'50th Anniversary Celebration of The Allman Brothers Band': When and where to watch, ticket price and other details about the historic concert
The Brothers, which includes the surviving ABB members, celebrated 50 years of the original band's music at one of the last pre-Covid-19 musical events of the year
The surviving members of the Allman Brothers Band came together in March this year as The Brothers for an acclaimed, sold-out, one-night-only show celebrating 50 years of the iconic American band's legacy at Madison Square Garden in New York City. The show was, essentially, one of the last major music events that occurred before a global lockdown prompted organizers to cancel shows one after the other in order to comply with the Covid-19 social distancing measures.
After the massively successful concert and the subsequent lockdown, it became hard to tell when anyone would get to see their favorite acts like again. But the industry was quick to find workarounds, and live streams and virtual concerts became the new norm. In keeping with the times, The Brothers' March concert is now available online and will be re-broadcast this weekend for fans to relive that magical night. Here's everything you need to know about it.
The Brothers' '50th Anniversary Celebration of The Allman Brothers Band' concert took place on Tuesday, March 10. In partnership with Nugs.net -- the leading live music platform for concert recordings and live streams -- the concert is now available for purchase on Nugs.tv in HD or stunning 4K, and will be rebroadcast from Friday, July 3 at 8 pm EST to Sunday, July 5. Those who purchase the webcast will also be able to enjoy the show on demand for 48 hours upon first viewing.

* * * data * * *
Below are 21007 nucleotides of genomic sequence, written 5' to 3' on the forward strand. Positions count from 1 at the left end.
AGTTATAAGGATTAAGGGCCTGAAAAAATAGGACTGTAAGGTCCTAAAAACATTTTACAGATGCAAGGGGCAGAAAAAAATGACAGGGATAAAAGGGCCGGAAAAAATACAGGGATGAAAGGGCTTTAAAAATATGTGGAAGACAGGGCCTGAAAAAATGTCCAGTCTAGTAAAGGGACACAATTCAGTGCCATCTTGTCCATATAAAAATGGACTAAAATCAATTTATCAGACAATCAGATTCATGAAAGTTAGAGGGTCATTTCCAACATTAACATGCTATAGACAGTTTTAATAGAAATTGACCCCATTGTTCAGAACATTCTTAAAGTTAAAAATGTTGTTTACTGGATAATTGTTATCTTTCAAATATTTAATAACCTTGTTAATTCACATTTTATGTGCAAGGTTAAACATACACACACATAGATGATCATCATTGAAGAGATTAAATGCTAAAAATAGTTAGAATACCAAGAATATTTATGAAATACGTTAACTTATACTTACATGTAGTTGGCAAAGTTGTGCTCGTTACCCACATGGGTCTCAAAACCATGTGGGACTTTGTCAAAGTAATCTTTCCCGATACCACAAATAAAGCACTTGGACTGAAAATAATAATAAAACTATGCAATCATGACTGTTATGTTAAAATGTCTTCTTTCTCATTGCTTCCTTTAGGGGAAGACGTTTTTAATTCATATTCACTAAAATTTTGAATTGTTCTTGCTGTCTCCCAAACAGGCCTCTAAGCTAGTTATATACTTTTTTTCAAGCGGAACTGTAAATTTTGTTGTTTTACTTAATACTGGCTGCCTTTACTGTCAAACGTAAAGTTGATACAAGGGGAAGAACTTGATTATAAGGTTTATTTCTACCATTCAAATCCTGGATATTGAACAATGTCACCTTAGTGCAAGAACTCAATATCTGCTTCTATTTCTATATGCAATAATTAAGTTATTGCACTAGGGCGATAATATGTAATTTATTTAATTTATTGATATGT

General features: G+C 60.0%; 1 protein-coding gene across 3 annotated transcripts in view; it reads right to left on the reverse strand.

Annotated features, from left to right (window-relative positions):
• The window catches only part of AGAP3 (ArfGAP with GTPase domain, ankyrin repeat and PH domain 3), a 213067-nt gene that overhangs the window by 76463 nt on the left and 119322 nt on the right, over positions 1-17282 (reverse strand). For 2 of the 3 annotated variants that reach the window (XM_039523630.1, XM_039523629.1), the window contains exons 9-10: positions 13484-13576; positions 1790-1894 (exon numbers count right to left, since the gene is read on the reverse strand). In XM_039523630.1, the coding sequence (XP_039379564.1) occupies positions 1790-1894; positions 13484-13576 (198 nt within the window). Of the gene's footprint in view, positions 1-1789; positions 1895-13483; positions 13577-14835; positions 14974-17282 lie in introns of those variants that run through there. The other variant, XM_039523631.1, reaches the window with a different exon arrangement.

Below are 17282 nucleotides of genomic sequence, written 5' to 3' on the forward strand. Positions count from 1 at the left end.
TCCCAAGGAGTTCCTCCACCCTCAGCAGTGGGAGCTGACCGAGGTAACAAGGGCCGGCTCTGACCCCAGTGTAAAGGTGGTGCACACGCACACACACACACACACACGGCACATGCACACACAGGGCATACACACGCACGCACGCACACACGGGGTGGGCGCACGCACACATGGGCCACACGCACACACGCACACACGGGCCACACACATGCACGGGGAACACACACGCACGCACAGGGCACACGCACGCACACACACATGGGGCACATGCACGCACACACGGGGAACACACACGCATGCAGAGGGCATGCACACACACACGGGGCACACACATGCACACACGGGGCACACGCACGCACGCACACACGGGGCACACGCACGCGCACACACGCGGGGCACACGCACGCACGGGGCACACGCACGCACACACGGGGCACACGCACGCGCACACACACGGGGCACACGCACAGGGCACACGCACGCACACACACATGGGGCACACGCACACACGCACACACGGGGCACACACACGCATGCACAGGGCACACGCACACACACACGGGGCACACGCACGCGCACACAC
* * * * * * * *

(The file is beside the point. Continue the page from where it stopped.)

About The Brothers
The Allman Brothers Band played their first show on March 26, 1969, and went on to embark on a Hall Of Fame career, which came to a close with their final performance on October 28, 2014, at the Beacon Theatre in New York City. The Brothers are all the surviving members of the final ABB lineup: drummer Jaimoe, guitarists Warren Haynes and Derek Trucks, bassist Oteil Burbridge and percussionist Marc Quinones. Reese Wynans was a member of Second Coming, a band that pre-dated the formation of The Allman Brothers Band by just months and included Duane Allman, Dickey Betts, Berry Oakley, Butch Trucks, and Jaimoe. Duane Truck is Derek's little brother, whose uncle was ABB co-founder Butch Trucks. Duane is currently a drummer for Widespread Panic. Chuck Leavell was first heard by ABB fans on Gregg's first solo album, 'Laid Back', and joined the Allmans full-time in 1973 through their first hiatus in 1976.
What to expect
The nearly-four-hour Madison Square Garden extravaganza features re-edited and remixed video and audio that will give home viewers the best seat in the house for this historic concert and allow them to experience the music of The Allman Brothers in an entirely new way. Nugs.net and The Brothers are also offering fans the ability to enjoy the audio from the show in Sony's 360 Reality Audio. The unique format provides subscribers of Nugs.net Hi-Fi the ability to hear the show as if they are there during the performance. Brad Serling, Nugs.net Founder and CEO, states, "We could not be more thrilled about the opportunity to work with The Brothers on this PPV from MSG. The music that these performers helped to create is so incredibly special. We are very thankful to be able to help share this performance with ABB fans around the planet."